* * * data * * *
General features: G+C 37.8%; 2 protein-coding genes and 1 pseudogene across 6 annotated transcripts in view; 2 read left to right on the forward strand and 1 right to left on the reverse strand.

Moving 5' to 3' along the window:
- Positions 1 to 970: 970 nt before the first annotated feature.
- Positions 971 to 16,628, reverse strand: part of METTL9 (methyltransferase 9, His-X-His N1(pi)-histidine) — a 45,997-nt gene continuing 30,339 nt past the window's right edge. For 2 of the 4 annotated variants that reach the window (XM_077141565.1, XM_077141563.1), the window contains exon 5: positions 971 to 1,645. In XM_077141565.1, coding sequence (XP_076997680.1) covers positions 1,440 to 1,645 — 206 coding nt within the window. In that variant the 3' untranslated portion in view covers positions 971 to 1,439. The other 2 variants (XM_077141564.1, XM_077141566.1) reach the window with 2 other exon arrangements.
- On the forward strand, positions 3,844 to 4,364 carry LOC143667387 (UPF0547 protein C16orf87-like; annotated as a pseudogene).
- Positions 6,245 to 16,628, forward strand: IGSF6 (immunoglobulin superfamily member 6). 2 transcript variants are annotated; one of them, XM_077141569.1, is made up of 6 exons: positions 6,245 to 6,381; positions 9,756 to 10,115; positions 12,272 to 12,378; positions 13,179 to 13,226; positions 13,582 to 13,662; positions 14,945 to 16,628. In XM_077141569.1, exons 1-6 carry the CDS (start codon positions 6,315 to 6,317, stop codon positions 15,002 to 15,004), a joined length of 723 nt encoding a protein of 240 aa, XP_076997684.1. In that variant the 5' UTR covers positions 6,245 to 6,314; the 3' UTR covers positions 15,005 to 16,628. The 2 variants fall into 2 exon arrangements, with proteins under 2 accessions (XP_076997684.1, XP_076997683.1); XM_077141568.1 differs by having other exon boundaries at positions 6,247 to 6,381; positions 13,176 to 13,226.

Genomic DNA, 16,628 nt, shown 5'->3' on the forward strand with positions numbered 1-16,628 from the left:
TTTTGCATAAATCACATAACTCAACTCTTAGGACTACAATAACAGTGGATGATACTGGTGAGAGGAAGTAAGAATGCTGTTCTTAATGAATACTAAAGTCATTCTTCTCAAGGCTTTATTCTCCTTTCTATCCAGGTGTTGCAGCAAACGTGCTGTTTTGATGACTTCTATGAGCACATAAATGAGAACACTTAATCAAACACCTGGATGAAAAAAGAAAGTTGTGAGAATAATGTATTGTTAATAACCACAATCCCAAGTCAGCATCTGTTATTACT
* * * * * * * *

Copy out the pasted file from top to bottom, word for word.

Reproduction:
General features: G+C 37.8%; 2 protein-coding genes and 1 pseudogene across 6 annotated transcripts in view; 2 read left to right on the forward strand and 1 right to left on the reverse strand.

Moving 5' to 3' along the window:
- Positions 1 to 970: 970 nt before the first annotated feature.
- Positions 971 to 16,628, reverse strand: part of METTL9 (methyltransferase 9, His-X-His N1(pi)-histidine) — a 45,997-nt gene continuing 30,339 nt past the window's right edge. For 2 of the 4 annotated variants that reach the window (XM_077141565.1, XM_077141563.1), the window contains exon 5: positions 971 to 1,645. In XM_077141565.1, coding sequence (XP_076997680.1) covers positions 1,440 to 1,645 — 206 coding nt within the window. In that variant the 3' untranslated portion in view covers positions 971 to 1,439. The other 2 variants (XM_077141564.1, XM_077141566.1) reach the window with 2 other exon arrangements.
- On the forward strand, positions 3,844 to 4,364 carry LOC143667387 (UPF0547 protein C16orf87-like; annotated as a pseudogene).
- Positions 6,245 to 16,628, forward strand: IGSF6 (immunoglobulin superfamily member 6). 2 transcript variants are annotated; one of them, XM_077141569.1, is made up of 6 exons: positions 6,245 to 6,381; positions 9,756 to 10,115; positions 12,272 to 12,378; positions 13,179 to 13,226; positions 13,582 to 13,662; positions 14,945 to 16,628. In XM_077141569.1, exons 1-6 carry the CDS (start codon positions 6,315 to 6,317, stop codon positions 15,002 to 15,004), a joined length of 723 nt encoding a protein of 240 aa, XP_076997684.1. In that variant the 5' UTR covers positions 6,245 to 6,314; the 3' UTR covers positions 15,005 to 16,628. The 2 variants fall into 2 exon arrangements, with proteins under 2 accessions (XP_076997684.1, XP_076997683.1); XM_077141568.1 differs by having other exon boundaries at positions 6,247 to 6,381; positions 13,176 to 13,226.

Genomic DNA, 16,628 nt, shown 5'->3' on the forward strand with positions numbered 1-16,628 from the left:
TTTTGCATAAATCACATAACTCAACTCTTAGGACTACAATAACAGTGGATGATACTGGTGAGAGGAAGTAAGAATGCTGTTCTTAATGAATACTAAAGTCATTCTTCTCAAGGCTTTATTCTCCTTTCTATCCAGGTGTTGCAGCAAACGTGCTGTTTTGATGACTTCTATGAGCACATAAATGAGAACACTTAATCAAACACCTGGATGAAAAAAGAAAGTTGTGAGAATAATGTATTGTTAATAACCACAATCCCAAGTCAGCATCTGTTATTACT